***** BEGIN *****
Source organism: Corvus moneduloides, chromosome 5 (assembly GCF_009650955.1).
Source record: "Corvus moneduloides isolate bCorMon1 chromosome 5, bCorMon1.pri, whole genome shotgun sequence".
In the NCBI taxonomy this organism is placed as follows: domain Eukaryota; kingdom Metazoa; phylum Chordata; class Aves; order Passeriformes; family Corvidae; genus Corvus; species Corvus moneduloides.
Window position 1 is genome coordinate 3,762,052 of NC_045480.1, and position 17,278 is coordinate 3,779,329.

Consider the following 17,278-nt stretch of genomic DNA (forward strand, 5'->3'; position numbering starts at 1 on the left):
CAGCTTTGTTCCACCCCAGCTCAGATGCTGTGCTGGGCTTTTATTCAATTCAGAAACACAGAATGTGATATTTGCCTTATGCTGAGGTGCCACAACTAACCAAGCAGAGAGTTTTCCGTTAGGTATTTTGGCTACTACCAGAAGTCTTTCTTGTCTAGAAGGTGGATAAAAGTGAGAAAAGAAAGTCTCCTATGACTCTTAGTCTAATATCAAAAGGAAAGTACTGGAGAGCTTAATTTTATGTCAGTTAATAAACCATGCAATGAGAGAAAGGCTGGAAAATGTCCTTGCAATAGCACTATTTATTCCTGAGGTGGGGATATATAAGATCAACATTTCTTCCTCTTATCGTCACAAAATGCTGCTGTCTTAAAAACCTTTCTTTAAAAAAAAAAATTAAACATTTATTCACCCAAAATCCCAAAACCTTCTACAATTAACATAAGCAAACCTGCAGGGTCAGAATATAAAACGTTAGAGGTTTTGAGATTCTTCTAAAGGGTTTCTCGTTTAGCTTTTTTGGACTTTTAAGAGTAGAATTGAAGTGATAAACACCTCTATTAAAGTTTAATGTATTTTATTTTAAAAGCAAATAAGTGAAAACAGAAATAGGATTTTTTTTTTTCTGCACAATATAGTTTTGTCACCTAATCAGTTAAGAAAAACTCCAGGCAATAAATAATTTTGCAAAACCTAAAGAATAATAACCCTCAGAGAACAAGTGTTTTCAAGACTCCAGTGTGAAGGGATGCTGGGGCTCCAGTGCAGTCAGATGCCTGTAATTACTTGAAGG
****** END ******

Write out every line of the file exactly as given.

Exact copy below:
Source organism: Corvus moneduloides, chromosome 5 (assembly GCF_009650955.1).
Source record: "Corvus moneduloides isolate bCorMon1 chromosome 5, bCorMon1.pri, whole genome shotgun sequence".
In the NCBI taxonomy this organism is placed as follows: domain Eukaryota; kingdom Metazoa; phylum Chordata; class Aves; order Passeriformes; family Corvidae; genus Corvus; species Corvus moneduloides.
Window position 1 is genome coordinate 3,762,052 of NC_045480.1, and position 17,278 is coordinate 3,779,329.

Consider the following 17,278-nt stretch of genomic DNA (forward strand, 5'->3'; position numbering starts at 1 on the left):
CAGCTTTGTTCCACCCCAGCTCAGATGCTGTGCTGGGCTTTTATTCAATTCAGAAACACAGAATGTGATATTTGCCTTATGCTGAGGTGCCACAACTAACCAAGCAGAGAGTTTTCCGTTAGGTATTTTGGCTACTACCAGAAGTCTTTCTTGTCTAGAAGGTGGATAAAAGTGAGAAAAGAAAGTCTCCTATGACTCTTAGTCTAATATCAAAAGGAAAGTACTGGAGAGCTTAATTTTATGTCAGTTAATAAACCATGCAATGAGAGAAAGGCTGGAAAATGTCCTTGCAATAGCACTATTTATTCCTGAGGTGGGGATATATAAGATCAACATTTCTTCCTCTTATCGTCACAAAATGCTGCTGTCTTAAAAACCTTTCTTTAAAAAAAAAAATTAAACATTTATTCACCCAAAATCCCAAAACCTTCTACAATTAACATAAGCAAACCTGCAGGGTCAGAATATAAAACGTTAGAGGTTTTGAGATTCTTCTAAAGGGTTTCTCGTTTAGCTTTTTTGGACTTTTAAGAGTAGAATTGAAGTGATAAACACCTCTATTAAAGTTTAATGTATTTTATTTTAAAAGCAAATAAGTGAAAACAGAAATAGGATTTTTTTTTTTCTGCACAATATAGTTTTGTCACCTAATCAGTTAAGAAAAACTCCAGGCAATAAATAATTTTGCAAAACCTAAAGAATAATAACCCTCAGAGAACAAGTGTTTTCAAGACTCCAGTGTGAAGGGATGCTGGGGCTCCAGTGCAGTCAGATGCCTGTAATTACTTGAAGG